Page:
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  • 标题:Another look at business accession and separation rates in non-metropolitan areas.
  • 作者:Robinson, Sherry ; Janoski, Walter
  • 期刊名称:Academy of Entrepreneurship Journal
  • 印刷版ISSN:1087-9595
  • 出版年度:2005
  • 期号:July
  • 语种:English
  • 出版社:The DreamCatchers Group, LLC
  • 摘要:Rural areas are generally considered to be challenging for entrepreneurs seeking to begin new businesses due to factors such as lower levels of economic development, scarcity of affordable professional services, and smaller markets. However, some studies have found that small business owners find their locations promote, rather than hinder, success. A previous study of Ohio counties determined that although business accession rates (the number of new businesses compared to the number of current businesses) were higher in metropolitan areas, separation rates (the number of business terminations compared to the number of current businesses) were equal to or even significantly lower in non-metropolitan counties. This study seeks to provide further insight into this issue by examining accession and separation rates in metropolitan and non-metropolitan counties of Mississippi. A greater understanding of these rates may be especially important to lenders or investors assessing the risk of failure of new businesses in rural areas as well as to advisors seeking to improve the economic health of non-metropolitan areas.
  • 关键词:Businesspeople;Entrepreneurs;Entrepreneurship

Another look at business accession and separation rates in non-metropolitan areas.


Robinson, Sherry ; Janoski, Walter


ABSTRACT

Rural areas are generally considered to be challenging for entrepreneurs seeking to begin new businesses due to factors such as lower levels of economic development, scarcity of affordable professional services, and smaller markets. However, some studies have found that small business owners find their locations promote, rather than hinder, success. A previous study of Ohio counties determined that although business accession rates (the number of new businesses compared to the number of current businesses) were higher in metropolitan areas, separation rates (the number of business terminations compared to the number of current businesses) were equal to or even significantly lower in non-metropolitan counties. This study seeks to provide further insight into this issue by examining accession and separation rates in metropolitan and non-metropolitan counties of Mississippi. A greater understanding of these rates may be especially important to lenders or investors assessing the risk of failure of new businesses in rural areas as well as to advisors seeking to improve the economic health of non-metropolitan areas.

INTRODUCTION

Urban and rural areas can present very different business environments due to factors such as social networks and demographics as well as geography (Beggs, Haines & Hurlbert, 1996; Frazier & Niehm, 2004). Rural areas are generally considered to be challenging for entrepreneurs due to factors such as lower levels of economic development, scarcity of affordable professional services, and smaller markets (Chrisman, Gatewood, & Donlevy, 2002; Fendley & Christenson, 1989; Kale, 1989; Lin, Buss, & Popovich, 1990; Mueller, 1988; Osborne, 1987; Small Business Administration [SBA], 2001; Tigges & Green, 1994; Trucker and Lockhart, 1989). However, in some studies (Robinson, 2001; Sullivan, Scannell, Wang, & Halbrendt, 2000; Tosterod & Habbershon, 1992) small business owners found benefits to being located in a rural area.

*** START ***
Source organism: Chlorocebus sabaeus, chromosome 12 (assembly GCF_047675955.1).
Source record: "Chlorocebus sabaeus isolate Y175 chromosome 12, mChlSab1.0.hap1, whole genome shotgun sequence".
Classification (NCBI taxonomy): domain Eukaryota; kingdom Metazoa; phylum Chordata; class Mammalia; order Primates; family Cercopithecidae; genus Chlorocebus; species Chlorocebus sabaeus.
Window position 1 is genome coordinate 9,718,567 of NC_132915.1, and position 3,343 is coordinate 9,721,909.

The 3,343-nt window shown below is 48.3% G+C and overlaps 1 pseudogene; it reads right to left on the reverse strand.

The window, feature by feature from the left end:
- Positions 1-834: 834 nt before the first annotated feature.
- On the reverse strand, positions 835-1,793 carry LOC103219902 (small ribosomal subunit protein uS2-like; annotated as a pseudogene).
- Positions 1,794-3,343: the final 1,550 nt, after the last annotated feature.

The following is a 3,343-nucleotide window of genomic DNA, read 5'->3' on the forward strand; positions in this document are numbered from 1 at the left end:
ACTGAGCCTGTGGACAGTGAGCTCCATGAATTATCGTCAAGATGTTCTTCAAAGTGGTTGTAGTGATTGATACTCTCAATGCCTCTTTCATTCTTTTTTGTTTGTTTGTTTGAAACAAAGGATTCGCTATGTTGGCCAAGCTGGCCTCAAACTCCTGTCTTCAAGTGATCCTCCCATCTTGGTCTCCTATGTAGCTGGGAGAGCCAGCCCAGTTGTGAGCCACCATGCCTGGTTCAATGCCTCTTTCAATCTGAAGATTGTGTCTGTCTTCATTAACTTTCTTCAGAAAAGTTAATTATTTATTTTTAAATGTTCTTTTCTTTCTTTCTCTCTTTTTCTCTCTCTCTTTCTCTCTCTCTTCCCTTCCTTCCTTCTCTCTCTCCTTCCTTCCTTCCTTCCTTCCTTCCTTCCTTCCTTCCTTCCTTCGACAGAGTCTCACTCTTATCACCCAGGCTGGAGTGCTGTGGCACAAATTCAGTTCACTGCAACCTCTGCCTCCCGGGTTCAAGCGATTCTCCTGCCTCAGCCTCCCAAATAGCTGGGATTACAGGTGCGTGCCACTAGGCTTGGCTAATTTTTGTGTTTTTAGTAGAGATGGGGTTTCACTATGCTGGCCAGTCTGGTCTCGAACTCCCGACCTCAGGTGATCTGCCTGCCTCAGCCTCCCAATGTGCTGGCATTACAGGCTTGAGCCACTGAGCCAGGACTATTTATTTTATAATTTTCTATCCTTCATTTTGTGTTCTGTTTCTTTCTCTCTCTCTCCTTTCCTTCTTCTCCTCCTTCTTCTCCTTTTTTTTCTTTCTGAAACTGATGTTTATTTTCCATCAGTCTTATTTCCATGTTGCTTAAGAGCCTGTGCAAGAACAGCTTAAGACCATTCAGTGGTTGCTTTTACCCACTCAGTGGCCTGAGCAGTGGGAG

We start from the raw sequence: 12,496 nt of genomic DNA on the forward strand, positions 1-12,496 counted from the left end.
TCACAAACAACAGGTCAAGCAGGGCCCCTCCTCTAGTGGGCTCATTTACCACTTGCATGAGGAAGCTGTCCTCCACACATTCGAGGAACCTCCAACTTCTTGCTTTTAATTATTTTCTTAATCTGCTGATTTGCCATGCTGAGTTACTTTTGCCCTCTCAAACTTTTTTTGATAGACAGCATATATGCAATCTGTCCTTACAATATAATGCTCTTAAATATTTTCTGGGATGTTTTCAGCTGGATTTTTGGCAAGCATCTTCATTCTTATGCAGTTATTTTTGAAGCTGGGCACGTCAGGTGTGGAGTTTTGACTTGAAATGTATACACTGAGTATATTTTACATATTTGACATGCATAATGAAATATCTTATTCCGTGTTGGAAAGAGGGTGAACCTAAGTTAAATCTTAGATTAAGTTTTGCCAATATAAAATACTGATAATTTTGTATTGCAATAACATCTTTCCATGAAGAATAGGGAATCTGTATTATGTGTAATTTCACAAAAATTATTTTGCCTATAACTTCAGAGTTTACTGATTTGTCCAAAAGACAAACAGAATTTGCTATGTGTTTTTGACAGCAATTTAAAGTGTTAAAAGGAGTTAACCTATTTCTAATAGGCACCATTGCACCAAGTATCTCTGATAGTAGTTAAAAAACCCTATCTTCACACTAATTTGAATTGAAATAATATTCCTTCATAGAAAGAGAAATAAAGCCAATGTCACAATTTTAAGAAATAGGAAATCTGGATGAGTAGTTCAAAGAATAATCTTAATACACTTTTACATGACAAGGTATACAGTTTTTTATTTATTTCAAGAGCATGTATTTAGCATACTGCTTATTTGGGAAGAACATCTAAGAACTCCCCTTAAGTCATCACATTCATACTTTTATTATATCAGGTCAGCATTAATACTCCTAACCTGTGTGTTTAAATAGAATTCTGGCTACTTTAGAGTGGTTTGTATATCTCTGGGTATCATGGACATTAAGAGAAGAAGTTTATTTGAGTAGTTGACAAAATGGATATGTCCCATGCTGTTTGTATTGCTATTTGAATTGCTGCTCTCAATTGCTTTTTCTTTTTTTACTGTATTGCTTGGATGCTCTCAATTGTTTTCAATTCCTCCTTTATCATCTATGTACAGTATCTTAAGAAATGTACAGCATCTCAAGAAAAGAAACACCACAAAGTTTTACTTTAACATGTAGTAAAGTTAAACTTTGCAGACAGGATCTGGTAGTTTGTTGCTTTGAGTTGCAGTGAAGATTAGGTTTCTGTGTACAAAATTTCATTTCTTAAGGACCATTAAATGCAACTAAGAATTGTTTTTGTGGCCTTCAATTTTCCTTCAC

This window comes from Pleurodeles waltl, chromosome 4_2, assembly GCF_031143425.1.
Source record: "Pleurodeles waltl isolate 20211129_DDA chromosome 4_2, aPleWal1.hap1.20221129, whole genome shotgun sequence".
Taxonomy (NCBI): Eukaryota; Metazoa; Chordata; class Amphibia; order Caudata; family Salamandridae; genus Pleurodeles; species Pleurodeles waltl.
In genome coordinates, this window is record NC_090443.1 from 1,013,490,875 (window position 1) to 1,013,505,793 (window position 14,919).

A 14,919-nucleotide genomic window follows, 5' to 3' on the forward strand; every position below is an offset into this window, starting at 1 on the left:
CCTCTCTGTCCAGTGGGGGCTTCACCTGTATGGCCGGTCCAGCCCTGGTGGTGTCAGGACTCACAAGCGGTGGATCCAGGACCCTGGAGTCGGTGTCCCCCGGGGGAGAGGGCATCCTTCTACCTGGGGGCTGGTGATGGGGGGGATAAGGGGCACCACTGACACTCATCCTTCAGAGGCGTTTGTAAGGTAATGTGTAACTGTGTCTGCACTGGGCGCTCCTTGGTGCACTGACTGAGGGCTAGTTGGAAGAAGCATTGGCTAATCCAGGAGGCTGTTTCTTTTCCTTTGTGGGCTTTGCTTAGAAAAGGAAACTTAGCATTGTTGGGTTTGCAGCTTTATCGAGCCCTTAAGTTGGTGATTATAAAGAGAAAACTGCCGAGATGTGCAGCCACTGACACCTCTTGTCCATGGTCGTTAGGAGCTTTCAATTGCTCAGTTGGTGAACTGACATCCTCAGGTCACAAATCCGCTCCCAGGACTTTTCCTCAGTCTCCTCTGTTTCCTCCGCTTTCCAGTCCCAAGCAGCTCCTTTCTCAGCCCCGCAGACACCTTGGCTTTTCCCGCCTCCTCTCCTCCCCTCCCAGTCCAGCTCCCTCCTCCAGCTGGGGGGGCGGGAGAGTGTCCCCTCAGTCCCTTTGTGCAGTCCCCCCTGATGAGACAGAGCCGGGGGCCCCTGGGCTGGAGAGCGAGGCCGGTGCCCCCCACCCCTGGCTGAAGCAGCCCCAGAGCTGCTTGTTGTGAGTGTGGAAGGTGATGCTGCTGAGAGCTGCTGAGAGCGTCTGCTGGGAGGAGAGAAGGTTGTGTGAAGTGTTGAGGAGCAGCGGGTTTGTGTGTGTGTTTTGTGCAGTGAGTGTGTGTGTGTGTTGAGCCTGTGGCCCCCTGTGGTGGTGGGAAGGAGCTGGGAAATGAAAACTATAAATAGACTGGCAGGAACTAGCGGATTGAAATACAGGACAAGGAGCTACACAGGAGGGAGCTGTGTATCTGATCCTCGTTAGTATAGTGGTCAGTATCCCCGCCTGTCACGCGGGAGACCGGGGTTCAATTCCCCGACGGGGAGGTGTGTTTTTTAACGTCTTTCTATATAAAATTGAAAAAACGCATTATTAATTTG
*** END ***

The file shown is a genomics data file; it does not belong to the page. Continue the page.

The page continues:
This study further examines this issue by comparing the accession rates (new business births compared to the number of active businesses) and separation rates (business deaths compared to the number of active businesses) in metropolitan and non-metropolitan counties of Mississippi (Mississippi Employment Security Commission, 2005). These are then further analyzed by Ruralurban Continuum Codes (RUCC) determined by the Economics Research Service (ERS). The disadvantages common to non-metro areas may lead to lower accession rates and higher separation rates. However, if there is an advantage to operating a business in a non-metropolitan area, the opposite may be found.

The following section briefly reviews the factors that promote or discourage entrepreneurship in rural areas, leading to the study's examination of business accession and separation rates. As will be discussed in the methodology section, the terms rural and non-metropolitan are not technically synonymous under the specific definitions created by the U.S. Census Bureau (2002), but in this study these terms will be used interchangeably, as will urban and metropolitan.

CHALLENGES FOR RURAL BUSINESSES

Many factors would seem to discourage rural entrepreneurship and economic development. In fact, the SBA (1999) reports that between 1990 and 1995, all industries did better in urban than in rural areas. Non-metropolitan areas naturally have lower populations, leading to smaller markets. In addition to less aggregate buying power, rural residents also have lower levels of individual buying power (Barkley, 1993; Kean, Gaskill, Letstritz, & Jasper, 1998). Combining poorer markets with more expensive or more difficult to find resources would likely decrease the chance for a successful business start and stay in operation.